With less than two weeks before the official first day of spring, it seems to have arrived here on Beaver Island. After three sunny days, we had rain through the night. My sleep was sound, so I don’t know if it rained hard, or steadily or just off and on. I never heard thunder. Twice through the night, my little dog woke me to let her outside. Twice, I threw off the covers and stumbled sleepily to the door. When I opened it, I could see that it was raining. Rosa Parks poked her little nose outside to assess the situation, shook her little head “no, thanks,” and we went back to bed. So, it rained enough to keep the little dog inside.
It has transformed my yard from “endings of winter” to “definitely spring.” The snow is gone! There are three curved ridges of snow left in the entire yard. A few tiny clumps still shine out from the woods. That’s it! Even the large, icy mound that the snowplow leaves, that gets packed together and frozen so hard it often stays until June…gone!
This overnight unveiling has revealed all the tasks left undone last fall, when icy winds and cold gave me license to put things off until spring. The last of the fallen leaves are now a sodden mess over large areas of the yard. Winter’s winds have done their usual job of shaking down the dead wood from my old trees. Picking up branches and hauling them to the fire pit is an almost daily task. Still, the snow melt shows all that I’ve missed. The grass, which never did get mowed the “one last time before winter” that it needed, gives a raggedy appearance through the leaves and twigs.
The garden, too, shows a wealth of sins. The raspberries need to be pruned, weeded and thinned if they are going to do well this year. The strawberry bed needs fresh pine needle mulch. Old vines, from last year’s tomatoes, squash and beans, need to be pulled out and hauled away. My compost barrel – which seemed like such a flawless idea when I started it – is full to overflowing. The last two times I carried out the little bucket of kitchen scraps, I had to use a five-gallon bucket as an annex, as the barrel was full. It may compress as it thaws, but it needs to be emptied soon. My wheelbarrows both need repair. The small one has a flat tire; the large one, a broken handle.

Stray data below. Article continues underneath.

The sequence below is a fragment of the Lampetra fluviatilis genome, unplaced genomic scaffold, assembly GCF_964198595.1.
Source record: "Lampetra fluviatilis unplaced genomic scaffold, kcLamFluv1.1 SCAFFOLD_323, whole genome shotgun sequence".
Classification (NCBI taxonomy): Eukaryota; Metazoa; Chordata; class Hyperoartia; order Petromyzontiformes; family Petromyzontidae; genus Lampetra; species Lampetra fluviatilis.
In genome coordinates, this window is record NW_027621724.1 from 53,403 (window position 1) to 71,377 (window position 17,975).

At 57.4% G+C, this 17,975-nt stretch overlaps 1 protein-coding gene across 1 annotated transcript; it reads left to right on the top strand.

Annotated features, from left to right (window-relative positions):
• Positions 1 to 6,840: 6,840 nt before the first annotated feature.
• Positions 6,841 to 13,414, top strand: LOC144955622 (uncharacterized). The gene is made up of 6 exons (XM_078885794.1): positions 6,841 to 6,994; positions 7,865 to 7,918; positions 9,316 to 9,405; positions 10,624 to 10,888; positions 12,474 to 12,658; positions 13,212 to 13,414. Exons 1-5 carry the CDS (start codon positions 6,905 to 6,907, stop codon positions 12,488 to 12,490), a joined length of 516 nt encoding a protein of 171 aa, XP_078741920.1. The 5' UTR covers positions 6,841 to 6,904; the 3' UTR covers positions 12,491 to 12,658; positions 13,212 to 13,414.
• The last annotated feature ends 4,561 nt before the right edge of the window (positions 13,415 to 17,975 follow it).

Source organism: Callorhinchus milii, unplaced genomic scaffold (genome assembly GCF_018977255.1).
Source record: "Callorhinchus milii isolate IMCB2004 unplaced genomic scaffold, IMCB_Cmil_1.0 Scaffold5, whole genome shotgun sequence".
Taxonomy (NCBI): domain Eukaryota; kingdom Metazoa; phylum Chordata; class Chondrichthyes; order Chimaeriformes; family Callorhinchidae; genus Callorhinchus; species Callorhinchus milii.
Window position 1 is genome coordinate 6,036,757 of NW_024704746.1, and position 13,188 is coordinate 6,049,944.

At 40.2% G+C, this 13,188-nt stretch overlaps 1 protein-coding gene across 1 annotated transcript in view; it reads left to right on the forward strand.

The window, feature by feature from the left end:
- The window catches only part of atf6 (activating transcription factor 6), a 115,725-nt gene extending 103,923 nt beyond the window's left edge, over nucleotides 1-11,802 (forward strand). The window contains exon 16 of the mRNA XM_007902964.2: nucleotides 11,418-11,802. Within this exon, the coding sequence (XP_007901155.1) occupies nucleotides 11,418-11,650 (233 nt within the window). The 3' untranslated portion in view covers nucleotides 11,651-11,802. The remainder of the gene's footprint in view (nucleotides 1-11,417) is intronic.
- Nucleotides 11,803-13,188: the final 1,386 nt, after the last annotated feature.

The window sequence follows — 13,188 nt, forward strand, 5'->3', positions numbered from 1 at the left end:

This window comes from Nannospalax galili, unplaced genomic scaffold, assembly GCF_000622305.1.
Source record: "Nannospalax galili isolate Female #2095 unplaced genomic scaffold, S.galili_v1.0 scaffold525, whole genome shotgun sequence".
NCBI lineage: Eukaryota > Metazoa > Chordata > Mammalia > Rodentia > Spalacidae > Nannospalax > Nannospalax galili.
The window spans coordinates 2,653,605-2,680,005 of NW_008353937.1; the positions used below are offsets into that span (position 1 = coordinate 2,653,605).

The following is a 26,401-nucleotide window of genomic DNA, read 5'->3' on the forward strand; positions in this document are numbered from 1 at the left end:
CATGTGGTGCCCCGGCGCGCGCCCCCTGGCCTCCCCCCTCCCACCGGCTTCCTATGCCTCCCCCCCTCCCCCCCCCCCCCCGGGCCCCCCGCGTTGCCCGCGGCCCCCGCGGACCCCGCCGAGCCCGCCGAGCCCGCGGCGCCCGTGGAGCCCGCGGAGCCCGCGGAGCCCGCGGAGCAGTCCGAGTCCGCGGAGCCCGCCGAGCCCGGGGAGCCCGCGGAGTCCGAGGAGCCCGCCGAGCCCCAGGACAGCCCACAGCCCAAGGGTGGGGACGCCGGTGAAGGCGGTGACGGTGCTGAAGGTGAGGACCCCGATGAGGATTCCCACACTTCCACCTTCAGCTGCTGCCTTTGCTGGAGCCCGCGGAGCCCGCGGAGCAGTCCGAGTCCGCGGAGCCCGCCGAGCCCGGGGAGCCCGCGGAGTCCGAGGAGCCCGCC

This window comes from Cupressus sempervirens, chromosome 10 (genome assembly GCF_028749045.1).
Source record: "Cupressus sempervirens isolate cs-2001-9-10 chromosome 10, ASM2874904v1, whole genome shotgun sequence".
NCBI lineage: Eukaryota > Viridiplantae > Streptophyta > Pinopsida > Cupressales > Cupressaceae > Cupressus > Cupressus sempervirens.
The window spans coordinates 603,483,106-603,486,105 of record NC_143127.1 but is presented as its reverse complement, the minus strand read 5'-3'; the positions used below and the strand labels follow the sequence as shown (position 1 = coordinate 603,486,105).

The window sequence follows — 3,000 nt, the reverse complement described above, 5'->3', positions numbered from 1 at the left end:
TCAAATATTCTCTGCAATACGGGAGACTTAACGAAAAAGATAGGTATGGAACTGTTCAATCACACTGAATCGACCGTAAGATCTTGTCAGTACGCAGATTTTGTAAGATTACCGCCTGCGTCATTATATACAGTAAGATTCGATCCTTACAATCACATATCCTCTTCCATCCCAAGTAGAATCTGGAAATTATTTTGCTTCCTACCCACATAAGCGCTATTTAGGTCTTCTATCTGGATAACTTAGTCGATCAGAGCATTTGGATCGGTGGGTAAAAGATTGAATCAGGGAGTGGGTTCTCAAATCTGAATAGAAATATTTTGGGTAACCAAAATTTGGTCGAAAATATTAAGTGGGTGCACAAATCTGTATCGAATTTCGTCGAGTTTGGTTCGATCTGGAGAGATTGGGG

Spring fever, it seems, arrived at my house before the season. I’ve been dragging around for weeks, with never enough energy to accomplish all the things I wanted to. The worry of all the things not yet finished keeps me awake many nights, which adds to my exhaustion. Saturday night, we turned the clocks forward, so I’ve lost yet another hour. And now, with the melting snow, my list of things-to-do has quadrupled.
On the positive side, there are daffodils and tulips poking out of the ground in the flowerbeds that flank the kitchen door. The branches of trees and shrubs are heavy with buds that are almost ready to roll open into leaves or blossoms. The wild ramps are already showing green in the woods. The air smells fresh and clean. It’s a little bit early this year, but I think spring is truly here!